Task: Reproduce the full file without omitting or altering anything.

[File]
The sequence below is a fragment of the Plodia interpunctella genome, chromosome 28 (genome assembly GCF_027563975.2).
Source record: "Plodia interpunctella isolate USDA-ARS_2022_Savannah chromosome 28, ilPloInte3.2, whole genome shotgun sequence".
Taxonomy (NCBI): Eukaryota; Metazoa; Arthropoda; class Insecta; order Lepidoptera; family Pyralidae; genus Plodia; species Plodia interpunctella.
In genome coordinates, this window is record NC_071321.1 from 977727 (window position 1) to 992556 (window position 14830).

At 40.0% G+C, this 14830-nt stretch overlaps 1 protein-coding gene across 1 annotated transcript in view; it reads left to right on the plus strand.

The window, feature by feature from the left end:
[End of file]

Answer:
The sequence below is a fragment of the Plodia interpunctella genome, chromosome 28 (genome assembly GCF_027563975.2).
Source record: "Plodia interpunctella isolate USDA-ARS_2022_Savannah chromosome 28, ilPloInte3.2, whole genome shotgun sequence".
Taxonomy (NCBI): Eukaryota; Metazoa; Arthropoda; class Insecta; order Lepidoptera; family Pyralidae; genus Plodia; species Plodia interpunctella.
In genome coordinates, this window is record NC_071321.1 from 977727 (window position 1) to 992556 (window position 14830).

At 40.0% G+C, this 14830-nt stretch overlaps 1 protein-coding gene across 1 annotated transcript in view; it reads left to right on the plus strand.

The window, feature by feature from the left end: